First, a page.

What Are Circadian Rhythms?
Circadian rhythms are the physical, mental, and behavioral changes an
organism experiences over a 24-hour cycle. Light and dark have the biggest influence on circadian rhythms, but food intake, stress, physical activity, social environment, and temperature also affect them. Most living things have circadian rhythms, including animals, plants, and
microorganisms. In humans, nearly every
organ has its own circadian rhythm, and collectively they are tuned to the daily cycle of day and night.
Circadian rhythms influence important functions in the human body, such as:
- Sleep patterns
- Appetite and digestion
What Scientists Know About How Circadian Rhythms Are Controlled
The system that regulates an organism’s innate sense of time and controls circadian rhythms is called a
biological clock. It’s composed of
proteins encoded by thousands of
genes that switch on and off in a specific order. A master clock coordinates all the biological clocks in an organism.
vertebrate animals, including humans, the master clock exists in the brain. The human master clock is a large group of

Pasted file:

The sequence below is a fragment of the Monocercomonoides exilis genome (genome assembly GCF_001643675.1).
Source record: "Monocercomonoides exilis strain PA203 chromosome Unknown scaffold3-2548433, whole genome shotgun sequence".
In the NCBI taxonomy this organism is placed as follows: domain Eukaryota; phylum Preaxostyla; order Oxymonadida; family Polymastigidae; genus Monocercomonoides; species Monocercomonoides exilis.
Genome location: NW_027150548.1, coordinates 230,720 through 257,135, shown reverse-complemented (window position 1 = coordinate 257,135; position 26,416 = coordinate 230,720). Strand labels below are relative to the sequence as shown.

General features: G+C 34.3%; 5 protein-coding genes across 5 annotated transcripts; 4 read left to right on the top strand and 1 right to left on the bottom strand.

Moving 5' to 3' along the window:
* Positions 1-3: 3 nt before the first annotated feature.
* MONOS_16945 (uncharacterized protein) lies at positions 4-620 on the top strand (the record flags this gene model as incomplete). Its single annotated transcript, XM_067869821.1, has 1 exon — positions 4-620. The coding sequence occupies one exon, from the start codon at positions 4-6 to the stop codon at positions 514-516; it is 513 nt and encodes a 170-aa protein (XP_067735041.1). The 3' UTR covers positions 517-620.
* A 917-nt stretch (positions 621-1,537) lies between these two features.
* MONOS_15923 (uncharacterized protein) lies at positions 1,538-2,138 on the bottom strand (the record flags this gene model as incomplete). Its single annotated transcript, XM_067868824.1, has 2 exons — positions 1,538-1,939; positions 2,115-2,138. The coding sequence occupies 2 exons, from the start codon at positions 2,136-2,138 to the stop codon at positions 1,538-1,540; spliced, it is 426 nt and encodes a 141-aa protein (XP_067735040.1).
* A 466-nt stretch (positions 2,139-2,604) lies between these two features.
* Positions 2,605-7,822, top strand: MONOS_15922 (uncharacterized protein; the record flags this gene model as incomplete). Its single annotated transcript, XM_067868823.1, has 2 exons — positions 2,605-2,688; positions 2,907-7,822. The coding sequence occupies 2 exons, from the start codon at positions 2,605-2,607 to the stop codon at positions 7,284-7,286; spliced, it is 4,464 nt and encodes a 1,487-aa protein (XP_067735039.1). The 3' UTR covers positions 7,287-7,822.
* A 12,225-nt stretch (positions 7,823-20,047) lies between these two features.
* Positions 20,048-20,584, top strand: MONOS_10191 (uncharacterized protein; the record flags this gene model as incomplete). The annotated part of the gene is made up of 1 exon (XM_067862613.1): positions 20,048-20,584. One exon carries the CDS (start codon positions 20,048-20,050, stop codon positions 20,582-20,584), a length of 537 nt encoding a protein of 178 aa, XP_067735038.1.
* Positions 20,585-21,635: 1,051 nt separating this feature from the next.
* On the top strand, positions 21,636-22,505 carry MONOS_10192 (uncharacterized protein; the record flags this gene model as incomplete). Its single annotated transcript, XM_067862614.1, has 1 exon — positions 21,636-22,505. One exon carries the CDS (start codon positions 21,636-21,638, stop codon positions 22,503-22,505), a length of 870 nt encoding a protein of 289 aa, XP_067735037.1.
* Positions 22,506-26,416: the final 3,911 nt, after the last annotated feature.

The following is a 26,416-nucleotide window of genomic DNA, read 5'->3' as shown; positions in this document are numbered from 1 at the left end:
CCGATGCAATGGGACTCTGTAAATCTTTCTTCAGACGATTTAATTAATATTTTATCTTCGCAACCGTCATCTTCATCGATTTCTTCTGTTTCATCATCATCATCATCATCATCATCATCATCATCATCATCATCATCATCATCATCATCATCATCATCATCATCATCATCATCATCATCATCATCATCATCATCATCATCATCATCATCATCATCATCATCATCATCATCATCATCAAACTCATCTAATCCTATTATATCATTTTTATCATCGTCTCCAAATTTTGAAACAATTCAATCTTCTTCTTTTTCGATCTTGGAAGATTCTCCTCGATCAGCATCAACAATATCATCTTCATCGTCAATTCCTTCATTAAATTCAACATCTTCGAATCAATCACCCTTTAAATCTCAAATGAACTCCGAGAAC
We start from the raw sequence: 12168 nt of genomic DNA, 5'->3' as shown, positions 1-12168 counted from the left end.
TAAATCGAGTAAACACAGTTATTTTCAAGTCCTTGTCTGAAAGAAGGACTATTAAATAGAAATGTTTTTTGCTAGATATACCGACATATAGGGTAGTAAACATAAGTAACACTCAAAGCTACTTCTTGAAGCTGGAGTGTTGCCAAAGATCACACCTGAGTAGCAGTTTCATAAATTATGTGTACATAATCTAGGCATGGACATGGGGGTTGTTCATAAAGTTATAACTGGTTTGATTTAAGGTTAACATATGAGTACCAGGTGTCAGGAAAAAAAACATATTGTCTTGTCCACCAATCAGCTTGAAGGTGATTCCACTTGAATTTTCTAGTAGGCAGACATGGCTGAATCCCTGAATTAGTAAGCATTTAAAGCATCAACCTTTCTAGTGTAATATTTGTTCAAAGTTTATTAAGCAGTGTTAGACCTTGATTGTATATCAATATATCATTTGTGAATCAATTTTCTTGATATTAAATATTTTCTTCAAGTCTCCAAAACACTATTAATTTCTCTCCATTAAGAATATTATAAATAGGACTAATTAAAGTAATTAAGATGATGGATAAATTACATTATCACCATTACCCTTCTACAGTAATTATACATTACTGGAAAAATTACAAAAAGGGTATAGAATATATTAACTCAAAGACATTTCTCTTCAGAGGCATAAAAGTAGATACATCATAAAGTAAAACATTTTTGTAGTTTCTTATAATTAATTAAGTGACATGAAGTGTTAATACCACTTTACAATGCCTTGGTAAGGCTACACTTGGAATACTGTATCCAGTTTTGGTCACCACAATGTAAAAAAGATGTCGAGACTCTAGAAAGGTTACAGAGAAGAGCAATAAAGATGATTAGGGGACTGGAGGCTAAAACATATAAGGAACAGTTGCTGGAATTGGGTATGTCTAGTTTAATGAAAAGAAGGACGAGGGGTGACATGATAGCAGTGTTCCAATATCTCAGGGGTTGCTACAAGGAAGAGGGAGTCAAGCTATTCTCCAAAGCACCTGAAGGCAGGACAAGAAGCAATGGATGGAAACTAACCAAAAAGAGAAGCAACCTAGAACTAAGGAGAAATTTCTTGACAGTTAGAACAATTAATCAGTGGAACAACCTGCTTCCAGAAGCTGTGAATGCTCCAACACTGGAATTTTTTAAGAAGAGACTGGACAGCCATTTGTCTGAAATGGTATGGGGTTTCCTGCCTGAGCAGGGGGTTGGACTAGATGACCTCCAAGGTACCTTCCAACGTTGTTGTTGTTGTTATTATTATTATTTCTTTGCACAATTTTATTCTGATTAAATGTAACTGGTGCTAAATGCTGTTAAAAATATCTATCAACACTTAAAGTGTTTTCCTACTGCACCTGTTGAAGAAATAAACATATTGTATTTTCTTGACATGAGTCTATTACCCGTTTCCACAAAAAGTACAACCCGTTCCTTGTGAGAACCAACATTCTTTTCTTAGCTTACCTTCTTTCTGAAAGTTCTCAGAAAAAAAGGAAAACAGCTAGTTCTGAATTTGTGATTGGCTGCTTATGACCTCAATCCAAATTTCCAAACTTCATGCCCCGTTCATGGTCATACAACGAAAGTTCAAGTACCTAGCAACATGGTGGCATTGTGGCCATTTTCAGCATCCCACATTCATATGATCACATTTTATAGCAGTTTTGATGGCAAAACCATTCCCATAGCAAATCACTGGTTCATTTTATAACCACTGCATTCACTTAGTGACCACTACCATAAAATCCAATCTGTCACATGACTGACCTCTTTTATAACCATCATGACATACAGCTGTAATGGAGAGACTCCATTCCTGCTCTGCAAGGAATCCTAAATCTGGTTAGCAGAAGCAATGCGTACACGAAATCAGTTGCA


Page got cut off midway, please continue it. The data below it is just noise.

nerve cells that form a structure called the suprachiasmatic nucleus (SCN). Among other functions, the SCN controls production of the hormone melatonin based on the amount of light the eyes receive. In the evening, a person’s master clock tells their brain to make more melatonin, causing sleepiness. The SCN also synchronizes the circadian rhythms in different organs and tissues across the body.
In 2017, NIGMS-funded researchers Jeffrey C. Hall, Michael Rosbash, and Michael W. Young won the
Nobel Prize for their circadian rhythms research. They identified a protein in fruit flies that has a role in controlling normal daily biological rhythms. During the daytime, this protein (called PER) is produced by the cell but immediately broken down in the
cytoplasm, keeping PER protein levels low. When night falls, a protein called TIM binds directly to PER, protecting it from breaking down. The PER-TIM complexes enter the
nucleus and stop the cell from making additional PER. Then, as day breaks, the PER-TIM complexes break down, the block on PER
transcription is lifted, and the cycle repeats.
In this way, PER regulates its own synthesis through a negative feedback loop. Feedback loops are coordinated systems that link the output of the system to its input. For example, a thermostat functions on a feedback loop: A home’s furnace will turn off when the house reaches the set temperature and only turn back on when the temperature falls below that threshold again. In the case of PER, the protein directly controls the transcription of the gene that codes for it.